US 7532768 B2 Abstract A method (
400) is disclosed for estimating an affine relation between a first image and a second image. The first and second images each have at least 4 non-parallel lines therein. The method (400) starts by identifying (406) sets of intersection points of the lines appearing in each of the images. The method (400) then determines (412) whether a relation between intersection points exists. If the relation exists then the first and second images are affine related and the affine distortion may be inverted (418).Claims(12) 1. A method of detecting an affine relation between a first image and a second image, said first and second images each having a line structure with at least four non-parallel straight lines intersecting each other in at least three points on each line, said method comprising the steps of:
selecting two segments of each line, said segments being defined by the at least three intersection points on the line;
determining a first set of ratios from the selected segments of each line of the first image;
determining a second set of ratios from the selected segments of each line of the second image; and
comparing the first set of ratios to the second set ratios so as to at least determine if an affine relation exists between the line structure of the first image and the line structure of the second image wherein the above steps are performed by a processor.
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calculating a -projective transform of said second image;
calculating a 1-D correlation between the projective transform and said basis function for a selection angles; and
finding peaks of said correlation, wherein the position of each of said peaks provides spatial parameters of one of said embedded patterns.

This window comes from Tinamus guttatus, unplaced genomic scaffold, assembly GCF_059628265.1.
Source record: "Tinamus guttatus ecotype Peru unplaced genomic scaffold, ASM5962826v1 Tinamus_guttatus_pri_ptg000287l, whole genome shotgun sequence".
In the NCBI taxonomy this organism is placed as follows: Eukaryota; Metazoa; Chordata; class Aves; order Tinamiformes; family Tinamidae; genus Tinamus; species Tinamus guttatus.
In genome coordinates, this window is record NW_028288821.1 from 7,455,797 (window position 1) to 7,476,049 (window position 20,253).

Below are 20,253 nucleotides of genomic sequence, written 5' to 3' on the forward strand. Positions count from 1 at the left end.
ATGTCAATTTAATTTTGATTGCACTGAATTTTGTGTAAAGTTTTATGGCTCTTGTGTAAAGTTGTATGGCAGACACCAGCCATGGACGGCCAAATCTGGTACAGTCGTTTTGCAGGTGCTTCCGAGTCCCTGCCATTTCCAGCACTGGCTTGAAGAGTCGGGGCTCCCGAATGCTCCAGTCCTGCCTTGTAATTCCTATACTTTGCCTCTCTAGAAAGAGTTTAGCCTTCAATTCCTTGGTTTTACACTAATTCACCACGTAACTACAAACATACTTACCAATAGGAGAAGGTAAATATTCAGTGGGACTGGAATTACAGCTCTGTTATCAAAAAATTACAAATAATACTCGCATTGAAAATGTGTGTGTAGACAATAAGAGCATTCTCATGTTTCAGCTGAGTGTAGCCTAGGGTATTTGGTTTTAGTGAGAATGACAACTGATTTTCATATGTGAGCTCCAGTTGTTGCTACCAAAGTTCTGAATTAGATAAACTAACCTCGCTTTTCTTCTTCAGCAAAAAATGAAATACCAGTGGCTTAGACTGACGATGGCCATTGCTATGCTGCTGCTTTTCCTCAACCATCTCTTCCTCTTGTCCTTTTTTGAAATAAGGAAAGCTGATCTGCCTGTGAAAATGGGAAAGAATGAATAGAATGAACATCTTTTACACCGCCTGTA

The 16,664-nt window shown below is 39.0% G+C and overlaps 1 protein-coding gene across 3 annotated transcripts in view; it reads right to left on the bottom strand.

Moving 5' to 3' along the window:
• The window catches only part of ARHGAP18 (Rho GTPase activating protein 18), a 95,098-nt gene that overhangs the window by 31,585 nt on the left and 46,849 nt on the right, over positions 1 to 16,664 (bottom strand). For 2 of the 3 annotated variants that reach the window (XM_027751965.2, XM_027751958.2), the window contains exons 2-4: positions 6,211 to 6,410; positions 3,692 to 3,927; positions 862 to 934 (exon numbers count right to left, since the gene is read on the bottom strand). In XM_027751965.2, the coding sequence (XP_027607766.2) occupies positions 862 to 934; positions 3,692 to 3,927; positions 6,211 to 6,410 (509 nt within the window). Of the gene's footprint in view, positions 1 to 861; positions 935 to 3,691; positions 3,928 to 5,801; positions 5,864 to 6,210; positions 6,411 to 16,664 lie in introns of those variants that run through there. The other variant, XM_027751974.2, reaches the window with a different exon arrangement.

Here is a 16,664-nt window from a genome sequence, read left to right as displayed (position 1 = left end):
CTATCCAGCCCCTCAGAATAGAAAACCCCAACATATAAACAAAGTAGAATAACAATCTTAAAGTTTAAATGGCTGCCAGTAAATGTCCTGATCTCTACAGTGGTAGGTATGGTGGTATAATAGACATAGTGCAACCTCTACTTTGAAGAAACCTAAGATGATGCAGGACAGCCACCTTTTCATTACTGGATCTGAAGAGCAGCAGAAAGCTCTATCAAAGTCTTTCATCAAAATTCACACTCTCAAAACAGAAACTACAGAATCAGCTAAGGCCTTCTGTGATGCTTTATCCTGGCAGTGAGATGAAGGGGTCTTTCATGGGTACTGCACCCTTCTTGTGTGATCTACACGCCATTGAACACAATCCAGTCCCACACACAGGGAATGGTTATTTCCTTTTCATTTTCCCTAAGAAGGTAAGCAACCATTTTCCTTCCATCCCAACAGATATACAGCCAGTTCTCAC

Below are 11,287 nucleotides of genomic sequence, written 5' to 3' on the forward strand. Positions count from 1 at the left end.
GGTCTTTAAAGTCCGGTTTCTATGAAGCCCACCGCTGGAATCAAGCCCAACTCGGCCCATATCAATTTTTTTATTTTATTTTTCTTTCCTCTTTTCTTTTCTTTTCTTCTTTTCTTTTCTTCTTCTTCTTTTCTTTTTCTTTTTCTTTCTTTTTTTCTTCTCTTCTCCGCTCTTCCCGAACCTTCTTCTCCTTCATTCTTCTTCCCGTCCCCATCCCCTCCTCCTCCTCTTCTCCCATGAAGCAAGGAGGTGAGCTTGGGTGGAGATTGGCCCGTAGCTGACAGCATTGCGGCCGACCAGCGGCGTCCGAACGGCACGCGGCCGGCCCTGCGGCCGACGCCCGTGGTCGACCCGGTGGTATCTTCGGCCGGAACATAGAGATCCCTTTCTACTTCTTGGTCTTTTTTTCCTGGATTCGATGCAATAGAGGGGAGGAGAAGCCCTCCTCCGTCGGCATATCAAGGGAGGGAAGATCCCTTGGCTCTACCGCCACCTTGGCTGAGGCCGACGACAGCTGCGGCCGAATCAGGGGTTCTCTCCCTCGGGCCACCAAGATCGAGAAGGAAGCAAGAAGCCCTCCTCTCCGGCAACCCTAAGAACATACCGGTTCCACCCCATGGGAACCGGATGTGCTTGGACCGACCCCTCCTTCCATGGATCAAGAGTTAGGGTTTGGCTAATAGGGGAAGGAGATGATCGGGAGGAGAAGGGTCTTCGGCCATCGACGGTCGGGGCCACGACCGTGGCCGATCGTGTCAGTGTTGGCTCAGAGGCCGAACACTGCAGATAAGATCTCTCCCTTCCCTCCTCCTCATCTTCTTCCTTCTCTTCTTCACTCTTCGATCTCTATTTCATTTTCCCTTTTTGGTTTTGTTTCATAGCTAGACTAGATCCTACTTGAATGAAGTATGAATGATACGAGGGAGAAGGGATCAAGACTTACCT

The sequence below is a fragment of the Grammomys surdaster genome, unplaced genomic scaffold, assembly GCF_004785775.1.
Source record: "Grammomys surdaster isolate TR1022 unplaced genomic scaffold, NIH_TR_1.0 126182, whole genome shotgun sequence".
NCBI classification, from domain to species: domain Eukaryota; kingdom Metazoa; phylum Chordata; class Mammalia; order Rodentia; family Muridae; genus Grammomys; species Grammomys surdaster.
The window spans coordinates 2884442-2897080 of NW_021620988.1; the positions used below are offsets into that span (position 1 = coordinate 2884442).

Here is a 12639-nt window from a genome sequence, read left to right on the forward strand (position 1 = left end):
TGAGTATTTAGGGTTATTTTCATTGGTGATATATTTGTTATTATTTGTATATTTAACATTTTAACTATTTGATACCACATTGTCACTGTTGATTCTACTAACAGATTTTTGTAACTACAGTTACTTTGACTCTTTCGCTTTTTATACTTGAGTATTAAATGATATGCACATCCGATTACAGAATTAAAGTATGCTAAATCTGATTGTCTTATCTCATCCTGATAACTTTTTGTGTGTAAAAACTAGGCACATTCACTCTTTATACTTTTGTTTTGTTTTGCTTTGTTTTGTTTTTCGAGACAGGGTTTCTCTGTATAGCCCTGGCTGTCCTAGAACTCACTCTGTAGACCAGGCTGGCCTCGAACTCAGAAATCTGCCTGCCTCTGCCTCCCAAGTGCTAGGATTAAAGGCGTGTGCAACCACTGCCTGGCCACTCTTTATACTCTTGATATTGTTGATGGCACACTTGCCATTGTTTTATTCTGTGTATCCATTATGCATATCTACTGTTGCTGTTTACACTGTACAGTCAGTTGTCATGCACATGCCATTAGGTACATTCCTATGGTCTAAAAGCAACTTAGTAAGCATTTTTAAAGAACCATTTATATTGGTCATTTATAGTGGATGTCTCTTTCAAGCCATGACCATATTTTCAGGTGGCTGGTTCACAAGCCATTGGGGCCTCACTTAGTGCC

6. An apparatus for detecting an affine relation between a first image and a second image, said first and second images each having a line structure with at least four non-parallel straight lines intersecting each other in at least three points on each line, said apparatus comprising:
means for selecting two segments of each line, said segments being defined by the at least three intersection points on the line;
means for determining a first set of ratios from the selected segments of each line of the first image; means for determining a second set of ratios from the selected segments of each line of the second image; and
means for comparing the first set of ratios to the second set of ratios so as to at least determine if an affine relation exists between the line structure of the first image and the line structure of the second image.
7. An apparatus as claimed in
8. An apparatus as claimed in
9. An apparatus as claimed in
10. A computer-readable medium having a program stored thereon the program being executable by a computer apparatus to detect affine relation between a first image and a second image, said first and second images each having a line structure with at least four non-parallel straight lines intersecting each other in at least three points on each line, said program comprising:
code for selecting two segments of each line, said segments being defined by the at least three intersection points on the line;
code for determining a first set of ratios from the selected segments of each line of the first image;
code for determining a second set of ratios from the selected segments of each line of the second image; and
code for comparing the first set of ratios to the second set of ratios so as to at least determine if an affine relation exists between the line structure of the first image and the line structure of the second image.
11. A program as claimed in
12. A program as claimed in